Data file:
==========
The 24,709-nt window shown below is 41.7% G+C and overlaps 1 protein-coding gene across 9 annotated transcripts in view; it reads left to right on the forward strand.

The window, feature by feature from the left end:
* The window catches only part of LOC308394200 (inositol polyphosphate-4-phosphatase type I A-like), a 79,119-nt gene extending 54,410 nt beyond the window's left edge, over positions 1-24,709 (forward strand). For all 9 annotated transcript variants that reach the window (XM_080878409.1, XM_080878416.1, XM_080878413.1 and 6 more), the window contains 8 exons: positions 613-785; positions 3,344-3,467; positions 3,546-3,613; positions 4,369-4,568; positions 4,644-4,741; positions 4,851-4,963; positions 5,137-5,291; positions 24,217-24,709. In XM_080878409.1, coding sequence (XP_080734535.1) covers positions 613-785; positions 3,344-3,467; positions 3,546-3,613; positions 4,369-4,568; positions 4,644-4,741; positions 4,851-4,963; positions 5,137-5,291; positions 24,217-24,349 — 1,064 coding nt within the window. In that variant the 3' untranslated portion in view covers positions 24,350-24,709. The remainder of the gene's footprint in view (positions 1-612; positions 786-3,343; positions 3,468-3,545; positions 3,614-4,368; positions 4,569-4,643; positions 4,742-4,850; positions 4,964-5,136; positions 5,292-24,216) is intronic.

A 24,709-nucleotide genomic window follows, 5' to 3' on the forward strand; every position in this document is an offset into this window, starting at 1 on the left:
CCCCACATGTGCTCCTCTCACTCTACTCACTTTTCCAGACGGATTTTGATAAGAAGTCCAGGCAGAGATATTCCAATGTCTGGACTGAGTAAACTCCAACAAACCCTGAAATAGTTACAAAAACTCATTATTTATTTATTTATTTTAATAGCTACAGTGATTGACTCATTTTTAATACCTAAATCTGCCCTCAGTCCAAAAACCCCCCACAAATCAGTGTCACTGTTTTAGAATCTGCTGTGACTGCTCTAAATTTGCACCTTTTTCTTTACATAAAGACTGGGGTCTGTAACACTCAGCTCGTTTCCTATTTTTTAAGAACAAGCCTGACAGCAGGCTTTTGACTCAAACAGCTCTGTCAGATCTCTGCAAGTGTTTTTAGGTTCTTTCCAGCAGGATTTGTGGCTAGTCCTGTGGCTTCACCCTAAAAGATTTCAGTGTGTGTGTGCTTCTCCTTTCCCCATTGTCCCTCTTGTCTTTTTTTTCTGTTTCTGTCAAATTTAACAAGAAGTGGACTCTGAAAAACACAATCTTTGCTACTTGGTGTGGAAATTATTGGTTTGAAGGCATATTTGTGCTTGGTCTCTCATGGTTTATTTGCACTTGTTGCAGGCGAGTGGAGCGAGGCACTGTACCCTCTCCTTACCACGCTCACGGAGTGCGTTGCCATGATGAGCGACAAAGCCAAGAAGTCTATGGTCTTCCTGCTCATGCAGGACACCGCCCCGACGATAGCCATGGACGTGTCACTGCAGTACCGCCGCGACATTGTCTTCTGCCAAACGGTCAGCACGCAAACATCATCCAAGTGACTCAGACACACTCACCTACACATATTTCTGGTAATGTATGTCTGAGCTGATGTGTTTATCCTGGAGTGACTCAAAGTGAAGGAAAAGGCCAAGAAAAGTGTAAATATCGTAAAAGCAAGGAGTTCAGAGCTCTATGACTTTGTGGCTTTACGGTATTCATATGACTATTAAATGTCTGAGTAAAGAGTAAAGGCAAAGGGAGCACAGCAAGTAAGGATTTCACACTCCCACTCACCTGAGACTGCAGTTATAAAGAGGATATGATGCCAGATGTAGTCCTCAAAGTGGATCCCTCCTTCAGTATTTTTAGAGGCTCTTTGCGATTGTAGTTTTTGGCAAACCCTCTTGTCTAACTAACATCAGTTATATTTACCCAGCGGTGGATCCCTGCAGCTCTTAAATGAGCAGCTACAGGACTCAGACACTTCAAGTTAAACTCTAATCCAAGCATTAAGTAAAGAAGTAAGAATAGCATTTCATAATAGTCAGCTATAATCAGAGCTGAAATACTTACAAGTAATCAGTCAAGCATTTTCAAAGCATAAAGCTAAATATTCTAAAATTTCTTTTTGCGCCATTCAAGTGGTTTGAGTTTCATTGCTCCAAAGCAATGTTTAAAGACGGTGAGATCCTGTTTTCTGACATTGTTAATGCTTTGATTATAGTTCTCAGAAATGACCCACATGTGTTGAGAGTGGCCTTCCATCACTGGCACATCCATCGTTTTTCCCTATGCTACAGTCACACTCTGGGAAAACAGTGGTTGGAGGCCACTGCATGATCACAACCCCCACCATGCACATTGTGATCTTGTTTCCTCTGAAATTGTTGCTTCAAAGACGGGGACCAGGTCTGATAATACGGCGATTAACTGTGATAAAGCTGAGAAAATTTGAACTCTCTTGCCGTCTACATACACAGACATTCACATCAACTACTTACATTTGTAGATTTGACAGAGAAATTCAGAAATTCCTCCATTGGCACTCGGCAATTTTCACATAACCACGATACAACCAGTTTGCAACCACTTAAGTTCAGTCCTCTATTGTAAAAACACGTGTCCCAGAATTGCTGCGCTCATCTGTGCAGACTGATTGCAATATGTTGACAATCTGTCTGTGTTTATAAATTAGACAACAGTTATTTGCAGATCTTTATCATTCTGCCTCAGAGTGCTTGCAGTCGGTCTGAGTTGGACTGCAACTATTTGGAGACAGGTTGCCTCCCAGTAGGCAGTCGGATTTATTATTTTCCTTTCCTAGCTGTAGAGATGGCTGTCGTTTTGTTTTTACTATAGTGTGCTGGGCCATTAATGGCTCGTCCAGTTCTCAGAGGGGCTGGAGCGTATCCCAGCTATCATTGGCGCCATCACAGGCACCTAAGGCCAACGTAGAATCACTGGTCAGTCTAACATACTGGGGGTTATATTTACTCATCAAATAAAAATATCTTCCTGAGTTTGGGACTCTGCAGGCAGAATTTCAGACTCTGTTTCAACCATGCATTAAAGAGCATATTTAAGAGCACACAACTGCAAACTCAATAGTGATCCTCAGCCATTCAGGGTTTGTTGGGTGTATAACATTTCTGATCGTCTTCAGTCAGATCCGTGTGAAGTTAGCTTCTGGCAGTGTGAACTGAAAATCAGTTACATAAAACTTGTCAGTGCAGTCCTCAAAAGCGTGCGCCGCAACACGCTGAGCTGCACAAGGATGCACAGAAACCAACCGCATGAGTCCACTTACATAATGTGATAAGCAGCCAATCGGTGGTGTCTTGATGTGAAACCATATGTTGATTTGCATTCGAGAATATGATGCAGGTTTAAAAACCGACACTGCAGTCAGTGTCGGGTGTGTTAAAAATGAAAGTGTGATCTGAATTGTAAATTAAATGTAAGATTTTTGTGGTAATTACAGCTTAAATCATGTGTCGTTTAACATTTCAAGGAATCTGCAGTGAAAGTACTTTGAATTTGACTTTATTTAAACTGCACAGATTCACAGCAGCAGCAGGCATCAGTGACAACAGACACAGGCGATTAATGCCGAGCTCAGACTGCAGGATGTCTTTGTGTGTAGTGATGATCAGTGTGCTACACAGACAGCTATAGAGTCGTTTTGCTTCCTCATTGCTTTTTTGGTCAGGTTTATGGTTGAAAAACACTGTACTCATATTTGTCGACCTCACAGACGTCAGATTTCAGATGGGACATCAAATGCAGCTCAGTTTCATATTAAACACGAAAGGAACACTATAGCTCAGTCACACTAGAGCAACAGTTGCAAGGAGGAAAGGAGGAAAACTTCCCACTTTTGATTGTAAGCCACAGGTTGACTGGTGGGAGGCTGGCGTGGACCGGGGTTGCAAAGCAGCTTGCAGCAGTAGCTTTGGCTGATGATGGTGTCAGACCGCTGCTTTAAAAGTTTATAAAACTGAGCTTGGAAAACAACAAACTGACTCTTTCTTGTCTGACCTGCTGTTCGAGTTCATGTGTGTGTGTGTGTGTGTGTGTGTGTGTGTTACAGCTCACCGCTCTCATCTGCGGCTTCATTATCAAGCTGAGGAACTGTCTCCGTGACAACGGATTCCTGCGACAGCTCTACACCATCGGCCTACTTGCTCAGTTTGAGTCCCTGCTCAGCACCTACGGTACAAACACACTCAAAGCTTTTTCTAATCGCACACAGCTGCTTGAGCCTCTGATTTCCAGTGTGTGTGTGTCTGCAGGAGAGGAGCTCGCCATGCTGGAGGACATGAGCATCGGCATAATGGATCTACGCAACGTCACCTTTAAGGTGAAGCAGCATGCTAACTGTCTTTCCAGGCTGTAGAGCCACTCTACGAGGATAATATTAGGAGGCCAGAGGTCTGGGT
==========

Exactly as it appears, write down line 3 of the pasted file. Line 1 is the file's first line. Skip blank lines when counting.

* The window catches only part of LOC308394200 (inositol polyphosphate-4-phosphatase type I A-like), a 79,119-nt gene extending 54,410 nt beyond the window's left edge, over positions 1-24,709 (forward strand). For all 9 annotated transcript variants that reach the window (XM_080878409.1, XM_080878416.1, XM_080878413.1 and 6 more), the window contains 8 exons: positions 613-785; positions 3,344-3,467; positions 3,546-3,613; positions 4,369-4,568; positions 4,644-4,741; positions 4,851-4,963; positions 5,137-5,291; positions 24,217-24,709. In XM_080878409.1, coding sequence (XP_080734535.1) covers positions 613-785; positions 3,344-3,467; positions 3,546-3,613; positions 4,369-4,568; positions 4,644-4,741; positions 4,851-4,963; positions 5,137-5,291; positions 24,217-24,349 — 1,064 coding nt within the window. In that variant the 3' untranslated portion in view covers positions 24,350-24,709. The remainder of the gene's footprint in view (positions 1-612; positions 786-3,343; positions 3,468-3,545; positions 3,614-4,368; positions 4,569-4,643; positions 4,742-4,850; positions 4,964-5,136; positions 5,292-24,216) is intronic.